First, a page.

When Annie Novak cofounded Eagle Street Rooftop Farm seven years ago, green roofs existed primarily to serve buildings, relying on ground covers to provide insulation and capture rainwater. Hers, which sits atop a soundstage in Brooklyn’s Greenpoint neighborhood, also yields organic vegetables.
Though wringing a profit from 6,000 square feet three stories above ground isn’t easy, Novak’s goals have always involved raising not just crops, but awareness. She directs Growing Chefs, a nonprofit that teaches New Yorkers about food, and recently published a book, The Rooftop Growing Guide, aimed at a wider audience. “The chief product of urban farming isn’t the volume of food,” Novak, 33, says, “but educating urbanites in terms of how food is grown.”
How does your unique situation affect your crop choices?
I grow things that can withstand the heat of a full sun rooftop and tolerate the shallow depth of our growing media. I also look for high turnover, short season plants. Since we started, I’ve narrowed the number of crops, choosing a greater variety within each. We do a dozen different chili peppers, plus sweet peas and beans. Microgreens are harder, but they’re fast and financially successful.
What advice would you give someone considering the rooftop route?
The first step is determining your safety parameters and local building and fi re codes. For example: Are the roof’s parapet walls of legal height? You also have to determine the weight load the roof can handle. Bear in mind that your growing medium will be one weight dry and much heavier when saturated.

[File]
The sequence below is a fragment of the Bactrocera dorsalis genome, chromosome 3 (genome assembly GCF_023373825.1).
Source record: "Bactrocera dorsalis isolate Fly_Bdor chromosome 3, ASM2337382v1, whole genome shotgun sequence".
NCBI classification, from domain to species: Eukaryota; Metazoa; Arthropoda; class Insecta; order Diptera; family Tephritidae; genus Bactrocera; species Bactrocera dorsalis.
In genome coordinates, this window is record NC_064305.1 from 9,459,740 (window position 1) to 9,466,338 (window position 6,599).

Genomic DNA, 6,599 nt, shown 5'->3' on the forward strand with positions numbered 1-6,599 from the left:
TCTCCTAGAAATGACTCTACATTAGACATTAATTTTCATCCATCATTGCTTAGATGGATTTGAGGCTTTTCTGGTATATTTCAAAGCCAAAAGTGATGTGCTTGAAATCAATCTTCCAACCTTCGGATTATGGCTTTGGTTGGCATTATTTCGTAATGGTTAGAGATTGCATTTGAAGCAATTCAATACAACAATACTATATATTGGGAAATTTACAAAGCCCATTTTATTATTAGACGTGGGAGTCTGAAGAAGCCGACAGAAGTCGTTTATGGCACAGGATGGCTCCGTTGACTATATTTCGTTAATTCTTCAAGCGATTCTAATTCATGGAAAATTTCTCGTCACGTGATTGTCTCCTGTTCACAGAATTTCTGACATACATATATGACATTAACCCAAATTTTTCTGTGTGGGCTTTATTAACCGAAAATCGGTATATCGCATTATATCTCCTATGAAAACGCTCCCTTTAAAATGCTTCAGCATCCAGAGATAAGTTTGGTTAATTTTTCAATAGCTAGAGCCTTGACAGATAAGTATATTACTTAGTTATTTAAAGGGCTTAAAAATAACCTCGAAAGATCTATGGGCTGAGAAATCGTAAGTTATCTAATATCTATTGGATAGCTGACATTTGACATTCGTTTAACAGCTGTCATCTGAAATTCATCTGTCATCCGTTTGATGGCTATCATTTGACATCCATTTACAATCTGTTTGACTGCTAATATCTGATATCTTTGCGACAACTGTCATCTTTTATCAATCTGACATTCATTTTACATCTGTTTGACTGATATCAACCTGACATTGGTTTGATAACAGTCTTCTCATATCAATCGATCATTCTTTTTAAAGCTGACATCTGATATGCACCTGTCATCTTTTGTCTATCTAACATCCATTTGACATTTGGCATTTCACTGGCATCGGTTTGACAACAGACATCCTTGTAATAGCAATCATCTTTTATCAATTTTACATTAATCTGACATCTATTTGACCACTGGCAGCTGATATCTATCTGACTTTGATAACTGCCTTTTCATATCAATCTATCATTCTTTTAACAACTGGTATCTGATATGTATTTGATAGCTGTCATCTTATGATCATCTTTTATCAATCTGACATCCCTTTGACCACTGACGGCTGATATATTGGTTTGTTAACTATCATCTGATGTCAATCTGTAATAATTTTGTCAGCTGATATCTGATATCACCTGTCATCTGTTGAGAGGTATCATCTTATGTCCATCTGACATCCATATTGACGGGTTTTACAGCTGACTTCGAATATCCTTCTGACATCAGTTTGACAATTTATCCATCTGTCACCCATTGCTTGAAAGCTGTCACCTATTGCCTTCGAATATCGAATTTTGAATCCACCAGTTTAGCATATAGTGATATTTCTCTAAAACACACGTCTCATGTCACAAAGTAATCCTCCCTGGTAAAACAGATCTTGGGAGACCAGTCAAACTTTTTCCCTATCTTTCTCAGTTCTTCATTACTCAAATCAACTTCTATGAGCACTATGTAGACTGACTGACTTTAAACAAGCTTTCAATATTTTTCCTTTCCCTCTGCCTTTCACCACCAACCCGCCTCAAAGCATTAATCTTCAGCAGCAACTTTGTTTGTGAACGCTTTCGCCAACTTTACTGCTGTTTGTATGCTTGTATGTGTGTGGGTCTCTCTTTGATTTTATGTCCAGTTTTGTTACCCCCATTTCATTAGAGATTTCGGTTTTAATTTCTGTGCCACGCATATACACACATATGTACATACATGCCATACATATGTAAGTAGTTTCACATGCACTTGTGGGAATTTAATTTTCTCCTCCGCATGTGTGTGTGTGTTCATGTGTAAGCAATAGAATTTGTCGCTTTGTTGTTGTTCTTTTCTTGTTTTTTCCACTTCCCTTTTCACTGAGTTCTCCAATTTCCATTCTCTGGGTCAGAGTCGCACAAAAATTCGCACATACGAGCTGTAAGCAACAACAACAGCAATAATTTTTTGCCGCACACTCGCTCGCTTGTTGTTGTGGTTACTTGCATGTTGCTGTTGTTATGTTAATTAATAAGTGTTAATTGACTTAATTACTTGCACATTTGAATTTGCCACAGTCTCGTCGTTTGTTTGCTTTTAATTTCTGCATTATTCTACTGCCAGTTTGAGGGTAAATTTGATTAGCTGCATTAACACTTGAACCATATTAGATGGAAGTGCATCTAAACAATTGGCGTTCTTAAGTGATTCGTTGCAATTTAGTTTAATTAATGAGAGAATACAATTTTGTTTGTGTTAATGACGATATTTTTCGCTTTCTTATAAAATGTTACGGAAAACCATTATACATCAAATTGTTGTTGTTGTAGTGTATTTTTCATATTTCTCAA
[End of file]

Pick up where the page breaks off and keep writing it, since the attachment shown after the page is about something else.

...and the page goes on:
Volunteers: free labor or management challenge?
Working with volunteers is immensely rewarding and helps spread the message of the value of farming. That said, you have to be organized. I have a daily to-do list, almost written like a recipe, that explains what tool you need, what you’ll do with that tool, and so on. I share that list with my staff, and they share it with our volunteers.
How do you market your produce?
In a city, you’re surrounded by a large customer base. We sell direct to consumers at our on-site market and to a number of restaurants within bicycling distance. Chefs and farmers have a lot in common in that both are a little crazy and overworked. The thing chefs find inspiring is the question: “What can I grow that would make you excited about what you’re cooking?”
Have people tired of restaurants that deliver a backstory with every lettuce leaf?
Learning about food as it’s plated is not a negative thing. I’ve never understood the critique of the narrative aspect of the local food movement. We’re not aiming to make food precious, but practical. It’s necessary to know where your meal comes from. Storytelling is at the root of policy, social, and cultural change.